8. "I see," nodded Antheia, making a concious effort not a place a protective hand on the coin purse she kept round her neck under her chiton. She'd definitely be keeping as much of her savings as possible there until she'd sussed out the other girls and their trustworthiness. When Volusa asked if the place was to her liking, Antheia answered truthfully: "Yes, thanks. It's lovely." Some privacy, a comfortable pallet, a room away from the Mistress' constant gaze. "If you have any questions, I'll do my best to answer them." She had about a thousand, but most things were best worked out for oneself. Nevertheless, she decided to give it a go anyway with her most pressing question. "What am I actually... well, supposed to do all day? Wait here until she wants to discuss philosophy or literature?" Being a body slave and entertainer had been very different to this role. @Sharpie
  9. "Oh, I... well, everybody seems to be going that way for food." The crowd had already disappeared out of sight, and Antheia realised she was lost again. Cynane seemed happy enough to direct her, so she fell into step with her, glancing curiously at her now and then. "So," began Antheia, "how... how is it, working for... Claudia? Is she..." she paused, not wishing to be too obvious, but she did want to know what to expect when meeting the mistress. Eventually she settled with the word, "nice?", allowing Cynane to infer what she liked. She wasn't exactly sure Cynane was the person to ask for an honest opinion on the domina - that was more likely from Volusa - but Claudia was really the only think she seemed to have in common with the woman striding along beside her. @Atrice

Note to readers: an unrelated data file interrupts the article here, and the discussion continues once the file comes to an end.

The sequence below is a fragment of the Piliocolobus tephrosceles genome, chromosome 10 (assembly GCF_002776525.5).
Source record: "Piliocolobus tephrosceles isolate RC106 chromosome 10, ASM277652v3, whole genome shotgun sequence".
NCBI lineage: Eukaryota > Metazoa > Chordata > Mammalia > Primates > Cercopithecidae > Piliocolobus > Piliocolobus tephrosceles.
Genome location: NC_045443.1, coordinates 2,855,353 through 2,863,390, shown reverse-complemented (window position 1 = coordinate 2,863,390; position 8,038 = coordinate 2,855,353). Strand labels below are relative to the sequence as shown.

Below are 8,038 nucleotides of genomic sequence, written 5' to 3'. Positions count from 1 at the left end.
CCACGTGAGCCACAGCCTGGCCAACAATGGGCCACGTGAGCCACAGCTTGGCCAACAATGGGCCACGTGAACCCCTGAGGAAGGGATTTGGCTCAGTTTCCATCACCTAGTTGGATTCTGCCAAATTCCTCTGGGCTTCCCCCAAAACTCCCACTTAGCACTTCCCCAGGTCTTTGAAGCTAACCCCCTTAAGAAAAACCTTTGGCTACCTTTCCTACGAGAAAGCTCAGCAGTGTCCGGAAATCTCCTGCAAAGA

10. "Ah, I see." She bent forward confidentially, "what I didn't tell them is I hadn't really had any experience of philosophy before I came to Italia. I learnt it all from Aristo - he was a bona fide philosopher from the school of Anthens - while he was serving as my old mistress' tutor. But I count as Greek, and I sound Greek, and that seems to be enough for them." She watched his face eagerly, trying to pin down all the expressions that registered there as they came. Her next question was one which she hoped wouldn't cause offence. He was clearly smart, but as a simple body slave, one never knew whether or not he'd had the training in literacy. "Can you... can you read?" she decided to ask anyway, waiting anxiously for a response. @Chevi
  11. "Do you mind if I ask... are you Greek?" Antheia couldn't help a small, pleased chuckle. "Oh, didn't the accent give it away? Well, I am pleased. Aristo - an old friend of mine - was always correction my Latin intonation, so I'm glad to see I've made some progress. Yes, I suppose I am Greek. I spent my early years there, anyway, and grew up with the language. My formative years I spent in Rome - I was enslaved in the sacking of Athens, you see. I suppose I think of those people as my real family." Antheia wasn't quite sure why she was telling this man all of this when she was usually so reluctant. A pause. She looked sideways at him shyly, trying to figure him out. "Why do you ask?" @Chevi